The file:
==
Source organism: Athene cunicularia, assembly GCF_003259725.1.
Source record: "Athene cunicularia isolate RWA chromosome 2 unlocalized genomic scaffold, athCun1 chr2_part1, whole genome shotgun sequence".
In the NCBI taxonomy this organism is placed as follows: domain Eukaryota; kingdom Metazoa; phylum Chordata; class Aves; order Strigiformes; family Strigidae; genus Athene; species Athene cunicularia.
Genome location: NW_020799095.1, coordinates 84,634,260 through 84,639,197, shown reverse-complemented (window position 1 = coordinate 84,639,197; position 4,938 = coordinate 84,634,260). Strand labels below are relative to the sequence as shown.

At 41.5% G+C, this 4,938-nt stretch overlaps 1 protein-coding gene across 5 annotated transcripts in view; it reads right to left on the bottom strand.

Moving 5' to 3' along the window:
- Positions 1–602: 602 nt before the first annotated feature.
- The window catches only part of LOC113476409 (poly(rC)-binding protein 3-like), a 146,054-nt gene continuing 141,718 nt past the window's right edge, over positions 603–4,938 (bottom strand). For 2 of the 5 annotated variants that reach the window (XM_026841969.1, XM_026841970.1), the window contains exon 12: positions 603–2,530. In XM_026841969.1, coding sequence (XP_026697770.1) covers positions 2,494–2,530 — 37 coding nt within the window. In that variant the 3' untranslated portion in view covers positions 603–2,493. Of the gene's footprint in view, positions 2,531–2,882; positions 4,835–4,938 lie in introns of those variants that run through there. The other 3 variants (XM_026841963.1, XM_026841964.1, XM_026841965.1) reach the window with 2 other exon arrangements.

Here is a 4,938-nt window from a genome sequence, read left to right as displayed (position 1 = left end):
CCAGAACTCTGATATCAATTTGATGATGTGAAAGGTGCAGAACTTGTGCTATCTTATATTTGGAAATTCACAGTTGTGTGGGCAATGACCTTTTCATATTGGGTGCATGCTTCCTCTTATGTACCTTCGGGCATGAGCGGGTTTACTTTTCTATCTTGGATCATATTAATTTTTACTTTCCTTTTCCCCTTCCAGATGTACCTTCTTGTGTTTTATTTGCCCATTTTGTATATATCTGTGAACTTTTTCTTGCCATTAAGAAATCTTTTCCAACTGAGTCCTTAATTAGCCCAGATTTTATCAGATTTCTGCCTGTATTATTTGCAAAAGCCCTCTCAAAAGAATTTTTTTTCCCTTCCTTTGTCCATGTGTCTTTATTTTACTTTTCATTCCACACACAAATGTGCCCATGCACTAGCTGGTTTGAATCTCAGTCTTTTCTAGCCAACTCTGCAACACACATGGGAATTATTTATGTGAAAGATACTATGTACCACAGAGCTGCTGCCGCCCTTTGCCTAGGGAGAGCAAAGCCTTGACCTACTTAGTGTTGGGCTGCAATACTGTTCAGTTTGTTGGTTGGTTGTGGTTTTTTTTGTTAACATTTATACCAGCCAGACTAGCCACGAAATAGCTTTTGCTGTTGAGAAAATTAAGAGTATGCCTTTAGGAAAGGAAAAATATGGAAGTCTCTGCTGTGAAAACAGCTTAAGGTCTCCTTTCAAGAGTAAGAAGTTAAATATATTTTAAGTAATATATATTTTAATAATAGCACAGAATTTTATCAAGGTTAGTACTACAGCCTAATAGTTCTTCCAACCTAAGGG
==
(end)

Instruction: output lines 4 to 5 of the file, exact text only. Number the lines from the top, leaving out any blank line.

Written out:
Genome location: NW_020799095.1, coordinates 84,634,260 through 84,639,197, shown reverse-complemented (window position 1 = coordinate 84,639,197; position 4,938 = coordinate 84,634,260). Strand labels below are relative to the sequence as shown.

At 41.5% G+C, this 4,938-nt stretch overlaps 1 protein-coding gene across 5 annotated transcripts in view; it reads right to left on the bottom strand.